Tom Benn

The Doll Princess

"I believe this novel, his first, will gain cult status in the coming years."


Henry Bane reads about the murder of an Egyptian socialite who is front page news. Buried deeper in the newspaper is another brutal murder which shocks Bane to his core. It is this second death of a cheap prostitute that leads Bane on a path of discovery and revenge. For this second death was once the love of Bane’s life, a childhood sweetheart who he should have protected. Now he can no longer protect her, but he can avenge her. But first he must penetrate the cold exterior of the whore he calls ‘The Doll Princess’ to get to the inner circle he blames for this brutal murder.

Taking him through a Manchester in the 90’s, ravaged by the IRA, Bane insinuates himself deep in the murky depths of the city he grew up in. Soon Bane is beaten, bludgeoned, shot at but still determined. And by the time Bane finally arrives at the truth, there will be a veritable pile of bodies left in Bane’s wake.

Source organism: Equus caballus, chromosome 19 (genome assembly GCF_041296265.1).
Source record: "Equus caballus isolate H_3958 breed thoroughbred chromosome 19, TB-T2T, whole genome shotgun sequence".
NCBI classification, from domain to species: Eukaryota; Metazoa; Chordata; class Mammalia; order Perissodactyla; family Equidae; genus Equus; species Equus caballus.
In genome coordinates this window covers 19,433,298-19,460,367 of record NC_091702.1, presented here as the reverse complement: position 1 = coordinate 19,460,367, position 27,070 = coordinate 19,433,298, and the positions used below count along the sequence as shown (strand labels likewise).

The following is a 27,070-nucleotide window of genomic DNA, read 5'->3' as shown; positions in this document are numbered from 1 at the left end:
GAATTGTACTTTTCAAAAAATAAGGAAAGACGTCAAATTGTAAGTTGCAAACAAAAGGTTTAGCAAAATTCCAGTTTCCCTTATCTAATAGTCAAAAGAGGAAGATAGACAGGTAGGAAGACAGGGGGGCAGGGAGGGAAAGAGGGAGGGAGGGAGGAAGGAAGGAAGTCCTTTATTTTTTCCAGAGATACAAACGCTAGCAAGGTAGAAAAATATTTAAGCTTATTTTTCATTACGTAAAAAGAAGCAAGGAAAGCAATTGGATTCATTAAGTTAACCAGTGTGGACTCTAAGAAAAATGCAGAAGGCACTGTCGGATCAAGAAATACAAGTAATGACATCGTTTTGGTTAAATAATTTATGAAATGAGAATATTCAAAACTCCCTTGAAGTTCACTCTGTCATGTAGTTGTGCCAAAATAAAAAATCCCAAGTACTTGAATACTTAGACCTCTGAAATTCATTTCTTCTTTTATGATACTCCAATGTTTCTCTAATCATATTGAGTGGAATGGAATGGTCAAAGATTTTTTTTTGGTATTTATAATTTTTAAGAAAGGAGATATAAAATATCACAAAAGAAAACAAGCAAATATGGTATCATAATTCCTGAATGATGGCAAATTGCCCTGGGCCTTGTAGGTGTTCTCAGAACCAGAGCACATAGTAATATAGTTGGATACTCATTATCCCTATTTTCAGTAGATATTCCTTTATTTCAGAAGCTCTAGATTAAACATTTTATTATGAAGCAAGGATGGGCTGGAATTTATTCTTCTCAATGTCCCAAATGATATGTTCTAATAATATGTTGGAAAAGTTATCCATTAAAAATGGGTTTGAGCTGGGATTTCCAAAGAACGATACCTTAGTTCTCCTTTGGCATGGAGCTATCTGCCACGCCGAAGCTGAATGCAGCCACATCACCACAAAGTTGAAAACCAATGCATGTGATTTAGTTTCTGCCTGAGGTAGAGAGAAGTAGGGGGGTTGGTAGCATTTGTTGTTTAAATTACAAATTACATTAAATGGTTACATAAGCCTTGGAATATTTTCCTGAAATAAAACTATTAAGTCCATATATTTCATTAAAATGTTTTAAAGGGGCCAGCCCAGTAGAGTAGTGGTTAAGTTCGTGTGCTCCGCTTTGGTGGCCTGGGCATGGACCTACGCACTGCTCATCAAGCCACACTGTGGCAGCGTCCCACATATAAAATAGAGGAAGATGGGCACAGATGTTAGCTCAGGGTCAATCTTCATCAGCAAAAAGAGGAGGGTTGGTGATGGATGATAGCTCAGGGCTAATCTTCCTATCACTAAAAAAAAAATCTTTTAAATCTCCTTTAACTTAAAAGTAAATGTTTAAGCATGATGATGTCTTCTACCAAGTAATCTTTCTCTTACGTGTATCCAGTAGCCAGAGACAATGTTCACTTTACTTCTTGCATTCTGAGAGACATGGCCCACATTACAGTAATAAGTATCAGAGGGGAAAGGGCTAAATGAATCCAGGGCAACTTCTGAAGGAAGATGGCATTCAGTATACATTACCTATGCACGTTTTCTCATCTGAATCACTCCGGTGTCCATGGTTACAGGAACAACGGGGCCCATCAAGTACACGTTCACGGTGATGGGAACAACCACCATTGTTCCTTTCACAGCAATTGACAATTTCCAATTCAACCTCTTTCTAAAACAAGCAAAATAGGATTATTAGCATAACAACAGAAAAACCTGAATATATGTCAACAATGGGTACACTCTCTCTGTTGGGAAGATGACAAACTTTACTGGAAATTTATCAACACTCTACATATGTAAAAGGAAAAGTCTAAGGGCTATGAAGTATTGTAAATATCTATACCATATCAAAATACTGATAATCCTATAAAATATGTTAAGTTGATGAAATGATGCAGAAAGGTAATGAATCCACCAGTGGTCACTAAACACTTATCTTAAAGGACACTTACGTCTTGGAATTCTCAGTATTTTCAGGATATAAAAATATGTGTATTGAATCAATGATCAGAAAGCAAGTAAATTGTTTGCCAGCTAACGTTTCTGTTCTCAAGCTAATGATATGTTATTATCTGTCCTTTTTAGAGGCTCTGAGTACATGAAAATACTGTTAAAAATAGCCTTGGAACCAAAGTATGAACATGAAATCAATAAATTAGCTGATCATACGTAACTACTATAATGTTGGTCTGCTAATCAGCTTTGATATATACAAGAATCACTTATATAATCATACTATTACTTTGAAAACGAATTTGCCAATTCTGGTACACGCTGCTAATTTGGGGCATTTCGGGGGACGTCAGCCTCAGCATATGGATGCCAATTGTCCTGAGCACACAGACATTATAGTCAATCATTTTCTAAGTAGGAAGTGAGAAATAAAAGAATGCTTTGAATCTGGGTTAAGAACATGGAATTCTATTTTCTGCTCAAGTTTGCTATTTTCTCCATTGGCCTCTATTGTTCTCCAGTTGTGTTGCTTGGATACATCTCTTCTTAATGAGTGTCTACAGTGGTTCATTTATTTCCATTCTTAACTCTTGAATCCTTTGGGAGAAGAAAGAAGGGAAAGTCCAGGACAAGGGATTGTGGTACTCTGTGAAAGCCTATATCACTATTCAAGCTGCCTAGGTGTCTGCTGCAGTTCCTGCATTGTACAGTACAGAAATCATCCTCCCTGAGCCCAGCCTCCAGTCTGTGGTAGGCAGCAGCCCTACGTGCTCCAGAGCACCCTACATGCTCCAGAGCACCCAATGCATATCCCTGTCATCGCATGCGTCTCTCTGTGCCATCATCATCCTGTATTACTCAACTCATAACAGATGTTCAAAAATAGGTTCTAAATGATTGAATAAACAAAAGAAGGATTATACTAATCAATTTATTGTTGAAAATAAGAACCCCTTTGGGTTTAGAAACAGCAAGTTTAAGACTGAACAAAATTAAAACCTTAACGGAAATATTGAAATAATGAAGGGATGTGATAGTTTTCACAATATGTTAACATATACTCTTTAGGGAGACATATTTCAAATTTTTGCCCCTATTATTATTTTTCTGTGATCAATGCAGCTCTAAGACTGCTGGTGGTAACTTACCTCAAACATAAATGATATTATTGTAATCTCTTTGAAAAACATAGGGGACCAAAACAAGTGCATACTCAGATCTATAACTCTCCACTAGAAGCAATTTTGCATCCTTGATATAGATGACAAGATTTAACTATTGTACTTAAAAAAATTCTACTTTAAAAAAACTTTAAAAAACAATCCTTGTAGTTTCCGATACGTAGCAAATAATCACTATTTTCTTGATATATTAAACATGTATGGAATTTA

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‘The Doll Princess’ is written in the vernacular Mancunian and it took me a little while to enter the rhythm of this novel, and when you do it grips like a vice and you are transported to a Manchester that appears like a character in the book – brooding, breathing, menacing. The book is driven by dialogue which is staccato and as sharp as a stiletto. For a debut novel it is breathtaking that this writer writes such incredible dialogue that drives the plot with the force of a fist connecting with Henry Bane’s face. Some authors dream of writing such pure dialogue that shows a thousand emotions and tells a hundred tales of despair in a few simple words. But this is not only a crime novel. It is shot with dark humour. Not only do we have the Millennium’s answer to Tom Ripley’s anti-hero, we have solid and believable characters like Bane’s best mate, Gordon and his dad and Maz who you’d be well advised never to buy a car from. ‘The Doll Princess’ is a fresh tour-de-force that defies you to categorise it simply as a ‘crime novel’. It shows the light and dark of humanity, good and evil in its purest form and how a man can watch your back whilst holding a knife to your spine. Benn is an exciting new talent and I believe this novel, his first, will gain cult status in the coming years. He is Manchester’s answer to Irvine Welsh. And if ‘The Doll Princess’ isn’t made in to a cult film then I’ll eat my review! Read it, enjoy and watch a major literary talent blossom before your very eyes!

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